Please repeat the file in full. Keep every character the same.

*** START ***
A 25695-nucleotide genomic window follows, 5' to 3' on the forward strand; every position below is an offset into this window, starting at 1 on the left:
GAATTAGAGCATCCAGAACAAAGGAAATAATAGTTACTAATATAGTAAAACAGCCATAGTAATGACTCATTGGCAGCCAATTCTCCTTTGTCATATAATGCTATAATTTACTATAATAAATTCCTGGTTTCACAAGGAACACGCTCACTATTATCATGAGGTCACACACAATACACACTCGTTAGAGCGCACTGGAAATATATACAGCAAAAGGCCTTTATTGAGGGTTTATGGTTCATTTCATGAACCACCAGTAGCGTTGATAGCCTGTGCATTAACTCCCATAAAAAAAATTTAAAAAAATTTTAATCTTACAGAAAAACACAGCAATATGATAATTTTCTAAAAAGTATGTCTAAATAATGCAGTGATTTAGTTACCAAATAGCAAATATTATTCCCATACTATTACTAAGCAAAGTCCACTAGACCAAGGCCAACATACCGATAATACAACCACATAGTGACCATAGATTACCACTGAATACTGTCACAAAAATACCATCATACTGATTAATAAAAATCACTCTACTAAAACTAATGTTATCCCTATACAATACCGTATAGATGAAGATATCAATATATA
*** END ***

A 25695-nucleotide genomic window follows, 5' to 3' on the forward strand; every position below is an offset into this window, starting at 1 on the left:
GAATTAGAGCATCCAGAACAAAGGAAATAATAGTTACTAATATAGTAAAACAGCCATAGTAATGACTCATTGGCAGCCAATTCTCCTTTGTCATATAATGCTATAATTTACTATAATAAATTCCTGGTTTCACAAGGAACACGCTCACTATTATCATGAGGTCACACACAATACACACTCGTTAGAGCGCACTGGAAATATATACAGCAAAAGGCCTTTATTGAGGGTTTATGGTTCATTTCATGAACCACCAGTAGCGTTGATAGCCTGTGCATTAACTCCCATAAAAAAAATTTAAAAAAATTTTAATCTTACAGAAAAACACAGCAATATGATAATTTTCTAAAAAGTATGTCTAAATAATGCAGTGATTTAGTTACCAAATAGCAAATATTATTCCCATACTATTACTAAGCAAAGTCCACTAGACCAAGGCCAACATACCGATAATACAACCACATAGTGACCATAGATTACCACTGAATACTGTCACAAAAATACCATCATACTGATTAATAAAAATCACTCTACTAAAACTAATGTTATCCCTATACAATACCGTATAGATGAAGATATCAATATATA